Discussion in 'Community' started by droideka27, Aug 31, 2005.
Deadly Spin. Non-fiction. What up, *******?!
The Ghost of Jim Crow: How Southern Moderates Used Brown v. Board of Education to Stall Civil Rights.
Anders' thesis: Everyone was concerned over church bombings, firehoses, and governors standing in front of school doors....yet the insidious segregationists working behind the scenes are largely ignored.
Just re-started Gore Vidal's Lincoln. Spielberg film won't be in my city until next week, but I'm so ready to see it.
Finished a quick re-read of The Hobbit yesterday. It's now impossible to picture Bilbo as anyone other than Freeman, or Thorin son of Thrain, King under the Mountain as anyone but Armitage.
E=mc2: A Biography of the World's Most Famous Equation (2000) - David Bodanis
Everyone knows that E=mc2 is really important, but they usually don’t know what it means, and that’s frustrating, because the equation is so short that you’d think it would be understandable.
It is, on first glance, one of the most intriguing ideas of recent literature: really explaining something that we all have heard of and yet know nothing about. Albert Einstein and those five symbols have changed the world as we know it and yet most of us could not, if threatened with death, even begin to explain how and why.
Thus, this biography. A biography, Bodanis says, tells a story of something and by that story the something is explained. And so, with that in mind, this book delves into those five symbols, viewing the life of the equation as a story. First, dealing with the ancestors, Bodanis dedicates a chapter to each of the five symbols, explaining in detail what they mean and why they mean it.
And in each of these chapters, he weaves fascinating stories, not just scientific treatises. Voltaire, Michael Faraday, Ernest Rutherford, Robert Oppenheimer, Galileo, these are just a few of the men who have interacted with this equation in meaningful ways. Told with real wit and literary skill, this book is as often hilarious and charming as it is heady and intellectual. Perhaps, no, probably, even more often.
It’s in this approach to science that Bodanis achieves a masterful result; it’s less about the dry facts and more about the repercussions, the ramifications, the poetry of the universe and the lives of those people behind the symbols. By the time you’re finished, you feel as though you not only understand the equation (a fairly simple thought, really, as, Bodanis hints, all the truly great thoughts are), but also the people involved and the reasons why it means what it does.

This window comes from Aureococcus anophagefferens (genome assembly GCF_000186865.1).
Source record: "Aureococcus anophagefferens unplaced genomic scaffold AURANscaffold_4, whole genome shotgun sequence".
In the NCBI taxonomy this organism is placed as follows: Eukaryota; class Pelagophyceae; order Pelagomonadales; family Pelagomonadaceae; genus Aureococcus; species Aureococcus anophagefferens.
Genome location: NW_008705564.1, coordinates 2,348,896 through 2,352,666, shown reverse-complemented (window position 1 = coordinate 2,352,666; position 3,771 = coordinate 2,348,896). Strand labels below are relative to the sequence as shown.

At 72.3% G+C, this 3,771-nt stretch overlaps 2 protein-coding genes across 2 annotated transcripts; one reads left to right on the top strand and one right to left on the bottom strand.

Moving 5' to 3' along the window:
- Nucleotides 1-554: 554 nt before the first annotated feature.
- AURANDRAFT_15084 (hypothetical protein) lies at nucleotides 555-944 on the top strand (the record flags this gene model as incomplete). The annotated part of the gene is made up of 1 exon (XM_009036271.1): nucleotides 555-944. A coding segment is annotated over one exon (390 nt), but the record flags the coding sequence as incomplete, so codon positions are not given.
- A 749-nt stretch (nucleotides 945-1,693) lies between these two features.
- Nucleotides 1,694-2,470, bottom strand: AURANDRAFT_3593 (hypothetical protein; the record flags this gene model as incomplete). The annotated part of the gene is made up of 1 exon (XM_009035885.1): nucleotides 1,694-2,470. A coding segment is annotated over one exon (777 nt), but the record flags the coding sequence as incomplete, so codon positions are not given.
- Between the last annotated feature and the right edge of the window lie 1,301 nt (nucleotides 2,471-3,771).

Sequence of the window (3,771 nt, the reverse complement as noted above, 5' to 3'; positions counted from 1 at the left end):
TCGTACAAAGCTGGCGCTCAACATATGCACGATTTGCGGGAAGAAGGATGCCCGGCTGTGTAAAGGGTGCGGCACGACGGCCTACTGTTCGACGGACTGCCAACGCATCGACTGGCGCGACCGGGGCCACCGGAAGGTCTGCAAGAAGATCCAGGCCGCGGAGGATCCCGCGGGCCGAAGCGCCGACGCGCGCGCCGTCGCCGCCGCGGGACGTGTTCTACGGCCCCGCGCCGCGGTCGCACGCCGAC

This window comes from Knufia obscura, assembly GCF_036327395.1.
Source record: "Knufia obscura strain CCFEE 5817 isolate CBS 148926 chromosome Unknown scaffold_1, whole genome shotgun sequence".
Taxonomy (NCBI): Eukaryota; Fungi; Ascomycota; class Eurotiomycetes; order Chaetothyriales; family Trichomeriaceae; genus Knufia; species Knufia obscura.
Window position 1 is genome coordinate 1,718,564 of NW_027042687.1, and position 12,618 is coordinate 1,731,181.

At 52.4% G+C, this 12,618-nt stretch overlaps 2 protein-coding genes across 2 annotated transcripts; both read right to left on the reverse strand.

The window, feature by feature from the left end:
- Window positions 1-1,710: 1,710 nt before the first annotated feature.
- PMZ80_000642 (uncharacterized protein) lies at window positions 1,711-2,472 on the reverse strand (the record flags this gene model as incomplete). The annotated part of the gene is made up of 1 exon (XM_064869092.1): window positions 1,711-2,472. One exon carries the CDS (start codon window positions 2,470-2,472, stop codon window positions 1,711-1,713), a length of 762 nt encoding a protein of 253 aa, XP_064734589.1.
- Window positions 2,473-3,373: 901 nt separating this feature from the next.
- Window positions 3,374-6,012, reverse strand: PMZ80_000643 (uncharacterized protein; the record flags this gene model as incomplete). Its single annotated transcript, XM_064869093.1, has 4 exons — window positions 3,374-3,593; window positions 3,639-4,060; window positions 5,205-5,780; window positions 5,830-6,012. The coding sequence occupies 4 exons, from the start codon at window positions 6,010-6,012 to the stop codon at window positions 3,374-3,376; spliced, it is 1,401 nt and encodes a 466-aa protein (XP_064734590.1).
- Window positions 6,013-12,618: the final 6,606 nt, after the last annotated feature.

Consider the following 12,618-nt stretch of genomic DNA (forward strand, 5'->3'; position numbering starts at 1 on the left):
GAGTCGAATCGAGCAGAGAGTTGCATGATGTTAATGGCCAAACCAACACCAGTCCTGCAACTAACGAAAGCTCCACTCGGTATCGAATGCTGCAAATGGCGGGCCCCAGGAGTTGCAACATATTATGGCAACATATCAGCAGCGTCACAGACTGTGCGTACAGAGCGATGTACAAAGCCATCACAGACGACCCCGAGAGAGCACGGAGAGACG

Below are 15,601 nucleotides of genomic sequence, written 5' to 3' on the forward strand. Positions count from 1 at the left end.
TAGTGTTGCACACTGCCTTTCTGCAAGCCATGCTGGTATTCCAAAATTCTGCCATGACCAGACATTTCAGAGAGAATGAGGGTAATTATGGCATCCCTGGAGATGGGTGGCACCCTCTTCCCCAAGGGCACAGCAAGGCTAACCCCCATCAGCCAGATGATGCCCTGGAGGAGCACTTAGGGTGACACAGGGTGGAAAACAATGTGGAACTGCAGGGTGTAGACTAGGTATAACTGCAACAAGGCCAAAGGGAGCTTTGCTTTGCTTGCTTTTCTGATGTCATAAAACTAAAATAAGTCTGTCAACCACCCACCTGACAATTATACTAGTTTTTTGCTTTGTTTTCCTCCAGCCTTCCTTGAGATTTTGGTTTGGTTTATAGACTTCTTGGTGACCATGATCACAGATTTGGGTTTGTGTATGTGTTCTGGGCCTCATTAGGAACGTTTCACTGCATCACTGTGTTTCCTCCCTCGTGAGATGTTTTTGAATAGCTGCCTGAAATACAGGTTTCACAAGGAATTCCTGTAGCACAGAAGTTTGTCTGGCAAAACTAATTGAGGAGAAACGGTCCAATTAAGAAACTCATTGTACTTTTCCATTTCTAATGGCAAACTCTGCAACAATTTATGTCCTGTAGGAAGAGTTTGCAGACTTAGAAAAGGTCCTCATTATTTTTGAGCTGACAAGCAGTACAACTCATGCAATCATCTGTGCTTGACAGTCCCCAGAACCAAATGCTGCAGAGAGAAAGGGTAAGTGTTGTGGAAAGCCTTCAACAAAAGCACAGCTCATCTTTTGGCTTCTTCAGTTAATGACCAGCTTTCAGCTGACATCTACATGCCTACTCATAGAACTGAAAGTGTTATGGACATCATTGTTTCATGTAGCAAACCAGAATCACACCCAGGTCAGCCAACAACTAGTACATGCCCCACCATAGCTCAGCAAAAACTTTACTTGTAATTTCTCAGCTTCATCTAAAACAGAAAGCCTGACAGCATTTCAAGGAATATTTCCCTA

It’s a book that doesn’t shimmer so much as reflect. In reading the section dedicated to gravity and the measurement of it over distance, I raced up a flight of stairs fully ten times in order to drop various objects and really, for the first time in years, really watch something fall and really think about it . . . the natural world shines with a rare luminosity while one is in the thrall of Bodanis’ book; the sky seems deeper and wider than ever before. One finds oneself picking up large rocks and throwing them, seeing the mass, seeing the energy, watching the dust fly when they strike ground.
It was, I believe, Annie Dillard who remarked on the similarity of purpose between prayer in the cathedral and the experiment in the laboratory. Both, she said with that elegant simplicity at which she excels, are simply humanity saying, “Hello?”
And there is that elegant beauty and passion here; Bodanis takes heavy concepts and makes them, not just accessible, but openly life affirming. This is a book where the numbers, the concepts, are windows to the magic behind a blade of grass and insight into the incredible power resting in our own bodies.